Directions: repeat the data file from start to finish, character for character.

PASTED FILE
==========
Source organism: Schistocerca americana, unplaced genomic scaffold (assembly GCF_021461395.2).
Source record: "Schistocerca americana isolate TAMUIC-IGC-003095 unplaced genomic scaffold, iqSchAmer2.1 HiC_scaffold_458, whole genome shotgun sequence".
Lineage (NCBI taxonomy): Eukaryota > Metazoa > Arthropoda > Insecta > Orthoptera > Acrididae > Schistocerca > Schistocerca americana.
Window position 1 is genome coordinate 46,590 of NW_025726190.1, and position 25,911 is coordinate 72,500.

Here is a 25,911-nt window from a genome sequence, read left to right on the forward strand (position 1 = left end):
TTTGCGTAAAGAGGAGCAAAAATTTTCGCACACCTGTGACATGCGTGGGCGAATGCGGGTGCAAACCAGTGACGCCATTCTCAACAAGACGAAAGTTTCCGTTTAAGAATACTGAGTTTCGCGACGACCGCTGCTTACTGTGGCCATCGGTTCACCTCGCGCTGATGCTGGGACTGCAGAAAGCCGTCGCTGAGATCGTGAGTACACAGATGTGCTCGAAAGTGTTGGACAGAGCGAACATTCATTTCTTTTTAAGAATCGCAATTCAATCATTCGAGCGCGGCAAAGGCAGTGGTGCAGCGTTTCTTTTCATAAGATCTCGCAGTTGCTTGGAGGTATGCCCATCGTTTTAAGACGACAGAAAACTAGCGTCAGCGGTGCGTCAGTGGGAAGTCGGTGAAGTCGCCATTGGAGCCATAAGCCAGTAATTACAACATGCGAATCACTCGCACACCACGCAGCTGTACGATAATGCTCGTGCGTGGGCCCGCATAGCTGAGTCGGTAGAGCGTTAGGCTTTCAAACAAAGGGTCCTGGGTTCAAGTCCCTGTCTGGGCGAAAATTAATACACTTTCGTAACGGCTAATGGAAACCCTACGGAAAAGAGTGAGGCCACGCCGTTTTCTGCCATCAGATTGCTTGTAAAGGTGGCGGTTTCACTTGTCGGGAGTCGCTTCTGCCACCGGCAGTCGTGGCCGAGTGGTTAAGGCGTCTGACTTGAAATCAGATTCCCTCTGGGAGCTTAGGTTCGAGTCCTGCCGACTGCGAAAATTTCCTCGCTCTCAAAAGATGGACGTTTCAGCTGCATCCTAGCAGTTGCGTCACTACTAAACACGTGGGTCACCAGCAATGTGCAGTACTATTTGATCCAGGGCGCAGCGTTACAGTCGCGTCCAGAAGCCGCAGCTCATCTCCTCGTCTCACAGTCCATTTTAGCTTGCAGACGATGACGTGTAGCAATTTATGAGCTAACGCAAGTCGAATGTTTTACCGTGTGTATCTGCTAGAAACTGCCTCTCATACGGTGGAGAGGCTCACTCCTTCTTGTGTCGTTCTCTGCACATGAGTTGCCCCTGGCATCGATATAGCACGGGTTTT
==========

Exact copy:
Source organism: Schistocerca americana, unplaced genomic scaffold (assembly GCF_021461395.2).
Source record: "Schistocerca americana isolate TAMUIC-IGC-003095 unplaced genomic scaffold, iqSchAmer2.1 HiC_scaffold_458, whole genome shotgun sequence".
Lineage (NCBI taxonomy): Eukaryota > Metazoa > Arthropoda > Insecta > Orthoptera > Acrididae > Schistocerca > Schistocerca americana.
Window position 1 is genome coordinate 46,590 of NW_025726190.1, and position 25,911 is coordinate 72,500.

Here is a 25,911-nt window from a genome sequence, read left to right on the forward strand (position 1 = left end):
TTTGCGTAAAGAGGAGCAAAAATTTTCGCACACCTGTGACATGCGTGGGCGAATGCGGGTGCAAACCAGTGACGCCATTCTCAACAAGACGAAAGTTTCCGTTTAAGAATACTGAGTTTCGCGACGACCGCTGCTTACTGTGGCCATCGGTTCACCTCGCGCTGATGCTGGGACTGCAGAAAGCCGTCGCTGAGATCGTGAGTACACAGATGTGCTCGAAAGTGTTGGACAGAGCGAACATTCATTTCTTTTTAAGAATCGCAATTCAATCATTCGAGCGCGGCAAAGGCAGTGGTGCAGCGTTTCTTTTCATAAGATCTCGCAGTTGCTTGGAGGTATGCCCATCGTTTTAAGACGACAGAAAACTAGCGTCAGCGGTGCGTCAGTGGGAAGTCGGTGAAGTCGCCATTGGAGCCATAAGCCAGTAATTACAACATGCGAATCACTCGCACACCACGCAGCTGTACGATAATGCTCGTGCGTGGGCCCGCATAGCTGAGTCGGTAGAGCGTTAGGCTTTCAAACAAAGGGTCCTGGGTTCAAGTCCCTGTCTGGGCGAAAATTAATACACTTTCGTAACGGCTAATGGAAACCCTACGGAAAAGAGTGAGGCCACGCCGTTTTCTGCCATCAGATTGCTTGTAAAGGTGGCGGTTTCACTTGTCGGGAGTCGCTTCTGCCACCGGCAGTCGTGGCCGAGTGGTTAAGGCGTCTGACTTGAAATCAGATTCCCTCTGGGAGCTTAGGTTCGAGTCCTGCCGACTGCGAAAATTTCCTCGCTCTCAAAAGATGGACGTTTCAGCTGCATCCTAGCAGTTGCGTCACTACTAAACACGTGGGTCACCAGCAATGTGCAGTACTATTTGATCCAGGGCGCAGCGTTACAGTCGCGTCCAGAAGCCGCAGCTCATCTCCTCGTCTCACAGTCCATTTTAGCTTGCAGACGATGACGTGTAGCAATTTATGAGCTAACGCAAGTCGAATGTTTTACCGTGTGTATCTGCTAGAAACTGCCTCTCATACGGTGGAGAGGCTCACTCCTTCTTGTGTCGTTCTCTGCACATGAGTTGCCCCTGGCATCGATATAGCACGGGTTTT